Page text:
May 27 (UPI) -- Academy Award-nominated screenwriter and AIDS activist Larry Kramer died Wednesday morning in Manhattan at 84.
Kramer, a co-founder of the Gay Men's Health Crisis in the 1980s and the militant advocacy group ACT UP, captured a screenplay Oscar nomination for the movie Women In Love in 1971.
The Gay Men's Health Crisis was the first service organization for people testing positive for HIV, but Kramer was later kicked out of the organization because he wanted it to take a more aggressive approach to its activism.
ACT UP, which stood for AIDS Coalition To Unleash Power, grabbed headlines with raucous street protests and demonstrations demanding faster AIDS drugs research and ending discrimination against homosexuals among other causes.
"Larry Kramer was an American hero who led a fierce and often lonely battle for action when an American president and New York's mayor refused to mobilize against a devastating plague," said Frank Rich, writer-at-large for New York magazine on Twitter.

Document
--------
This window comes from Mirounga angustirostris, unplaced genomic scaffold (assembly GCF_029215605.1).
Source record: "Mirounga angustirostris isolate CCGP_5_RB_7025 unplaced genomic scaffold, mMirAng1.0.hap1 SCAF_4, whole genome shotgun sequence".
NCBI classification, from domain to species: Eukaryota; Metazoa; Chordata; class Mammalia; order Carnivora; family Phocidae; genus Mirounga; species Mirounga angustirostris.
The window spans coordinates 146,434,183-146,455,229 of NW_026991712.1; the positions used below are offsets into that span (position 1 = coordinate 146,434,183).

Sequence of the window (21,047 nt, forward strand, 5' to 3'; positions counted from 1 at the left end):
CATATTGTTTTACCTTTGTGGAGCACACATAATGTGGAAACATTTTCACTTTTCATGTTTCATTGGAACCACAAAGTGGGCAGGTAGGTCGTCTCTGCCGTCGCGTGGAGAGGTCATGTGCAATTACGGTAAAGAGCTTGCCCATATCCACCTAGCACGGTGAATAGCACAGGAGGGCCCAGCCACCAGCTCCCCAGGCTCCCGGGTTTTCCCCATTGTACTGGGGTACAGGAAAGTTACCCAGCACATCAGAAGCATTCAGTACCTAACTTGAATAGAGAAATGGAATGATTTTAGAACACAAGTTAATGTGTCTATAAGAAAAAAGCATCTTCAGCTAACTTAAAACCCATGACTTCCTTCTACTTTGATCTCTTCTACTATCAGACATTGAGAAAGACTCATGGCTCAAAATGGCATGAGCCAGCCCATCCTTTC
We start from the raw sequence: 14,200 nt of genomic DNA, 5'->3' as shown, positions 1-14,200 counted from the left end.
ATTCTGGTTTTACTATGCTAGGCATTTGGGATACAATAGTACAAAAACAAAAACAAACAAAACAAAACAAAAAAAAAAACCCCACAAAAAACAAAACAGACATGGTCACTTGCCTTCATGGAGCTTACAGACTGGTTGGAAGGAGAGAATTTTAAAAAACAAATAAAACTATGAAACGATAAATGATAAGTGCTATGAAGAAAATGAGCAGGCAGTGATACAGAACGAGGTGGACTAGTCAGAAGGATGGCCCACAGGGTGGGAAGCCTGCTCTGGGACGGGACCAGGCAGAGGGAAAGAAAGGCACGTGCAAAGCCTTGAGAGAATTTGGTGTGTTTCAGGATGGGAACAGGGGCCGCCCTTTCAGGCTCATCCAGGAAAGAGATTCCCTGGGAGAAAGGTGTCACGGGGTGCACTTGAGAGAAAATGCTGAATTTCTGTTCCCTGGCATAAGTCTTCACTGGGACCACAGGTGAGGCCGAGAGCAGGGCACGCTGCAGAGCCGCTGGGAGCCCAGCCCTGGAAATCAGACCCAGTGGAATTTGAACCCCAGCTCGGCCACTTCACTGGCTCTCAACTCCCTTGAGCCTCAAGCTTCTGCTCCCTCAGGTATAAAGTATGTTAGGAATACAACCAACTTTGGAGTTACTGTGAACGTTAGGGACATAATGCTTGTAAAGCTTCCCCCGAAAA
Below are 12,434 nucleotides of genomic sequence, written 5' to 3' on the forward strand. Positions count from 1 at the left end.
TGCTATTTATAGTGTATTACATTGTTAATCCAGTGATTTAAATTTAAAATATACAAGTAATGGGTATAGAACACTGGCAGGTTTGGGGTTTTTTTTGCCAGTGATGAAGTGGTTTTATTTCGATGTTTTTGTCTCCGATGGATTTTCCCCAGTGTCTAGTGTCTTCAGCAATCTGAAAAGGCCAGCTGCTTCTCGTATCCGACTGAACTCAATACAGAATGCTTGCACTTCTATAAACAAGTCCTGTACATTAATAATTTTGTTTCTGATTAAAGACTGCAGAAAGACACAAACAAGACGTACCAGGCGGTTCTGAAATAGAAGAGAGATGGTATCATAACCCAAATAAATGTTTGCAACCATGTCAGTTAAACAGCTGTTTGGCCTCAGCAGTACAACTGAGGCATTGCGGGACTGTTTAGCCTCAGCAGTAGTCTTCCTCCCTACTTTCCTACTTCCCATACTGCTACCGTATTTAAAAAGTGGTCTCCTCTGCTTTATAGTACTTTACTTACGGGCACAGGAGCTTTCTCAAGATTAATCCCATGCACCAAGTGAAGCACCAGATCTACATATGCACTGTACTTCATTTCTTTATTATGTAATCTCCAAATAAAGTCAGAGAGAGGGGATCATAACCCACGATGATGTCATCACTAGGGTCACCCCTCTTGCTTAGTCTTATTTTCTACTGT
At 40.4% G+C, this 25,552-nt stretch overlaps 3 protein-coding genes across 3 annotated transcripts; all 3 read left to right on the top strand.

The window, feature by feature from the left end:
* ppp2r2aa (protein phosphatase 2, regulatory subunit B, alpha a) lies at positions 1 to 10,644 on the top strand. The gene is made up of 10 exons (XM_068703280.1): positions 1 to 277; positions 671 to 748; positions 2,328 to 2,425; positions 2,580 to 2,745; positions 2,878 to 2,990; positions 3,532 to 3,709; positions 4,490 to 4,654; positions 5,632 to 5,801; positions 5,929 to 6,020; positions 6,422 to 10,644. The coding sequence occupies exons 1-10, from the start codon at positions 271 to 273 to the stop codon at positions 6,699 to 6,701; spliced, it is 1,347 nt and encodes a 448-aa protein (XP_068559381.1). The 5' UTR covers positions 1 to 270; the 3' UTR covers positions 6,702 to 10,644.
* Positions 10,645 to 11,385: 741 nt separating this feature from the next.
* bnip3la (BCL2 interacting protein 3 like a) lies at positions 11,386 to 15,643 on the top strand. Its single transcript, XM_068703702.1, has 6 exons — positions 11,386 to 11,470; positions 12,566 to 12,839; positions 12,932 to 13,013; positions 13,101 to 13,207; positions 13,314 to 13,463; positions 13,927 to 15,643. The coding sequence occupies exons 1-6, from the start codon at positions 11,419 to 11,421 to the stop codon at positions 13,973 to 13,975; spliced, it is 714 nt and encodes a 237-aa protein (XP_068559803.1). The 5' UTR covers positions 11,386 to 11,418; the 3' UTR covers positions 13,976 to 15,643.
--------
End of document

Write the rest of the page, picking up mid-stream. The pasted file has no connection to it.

Kramer was often credited, including by one-time foe and infectious disease expert Dr. Anthony Fauci, with being one of the first activists to look beyond what was viewed as a rare cancer among gay men to see a worldwide epidemic.
"Once you got past the rhetoric, you found that Larry Kramer made a lot of sense and that he had a heart of gold," said Fauci, who became friends with him after Kramer showered him with criticism at the start of the AIDS crisis.
Born in Connecticut in 1935 to a government attorney and an American Red Cross executive, Kramer earned his bachelor's degree from Yale University and was hired by the William Morris Agency. He purchased the rights to Women In Love, leading to his first big entertainment success.
His AIDS activism came to overshadow his work in the entertainment field, where along with the Oscar nomination, he wrote the Broadway play The Normal Heart in 1985. The play won the Tony Award for best play revival in 2011 along with best acting awards for Ellen Barkin and John Benjamin Hickey.